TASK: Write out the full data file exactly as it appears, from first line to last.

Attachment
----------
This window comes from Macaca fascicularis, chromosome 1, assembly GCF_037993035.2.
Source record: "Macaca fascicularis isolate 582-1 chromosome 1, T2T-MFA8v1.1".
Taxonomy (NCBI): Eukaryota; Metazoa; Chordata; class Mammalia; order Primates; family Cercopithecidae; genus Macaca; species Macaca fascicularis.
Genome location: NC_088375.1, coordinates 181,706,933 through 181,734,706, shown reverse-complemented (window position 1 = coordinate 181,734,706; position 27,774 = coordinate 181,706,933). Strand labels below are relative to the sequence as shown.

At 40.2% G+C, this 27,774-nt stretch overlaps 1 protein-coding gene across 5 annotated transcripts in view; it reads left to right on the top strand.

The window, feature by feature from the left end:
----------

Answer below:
This window comes from Macaca fascicularis, chromosome 1, assembly GCF_037993035.2.
Source record: "Macaca fascicularis isolate 582-1 chromosome 1, T2T-MFA8v1.1".
Taxonomy (NCBI): Eukaryota; Metazoa; Chordata; class Mammalia; order Primates; family Cercopithecidae; genus Macaca; species Macaca fascicularis.
Genome location: NC_088375.1, coordinates 181,706,933 through 181,734,706, shown reverse-complemented (window position 1 = coordinate 181,734,706; position 27,774 = coordinate 181,706,933). Strand labels below are relative to the sequence as shown.

At 40.2% G+C, this 27,774-nt stretch overlaps 1 protein-coding gene across 5 annotated transcripts in view; it reads left to right on the top strand.

The window, feature by feature from the left end: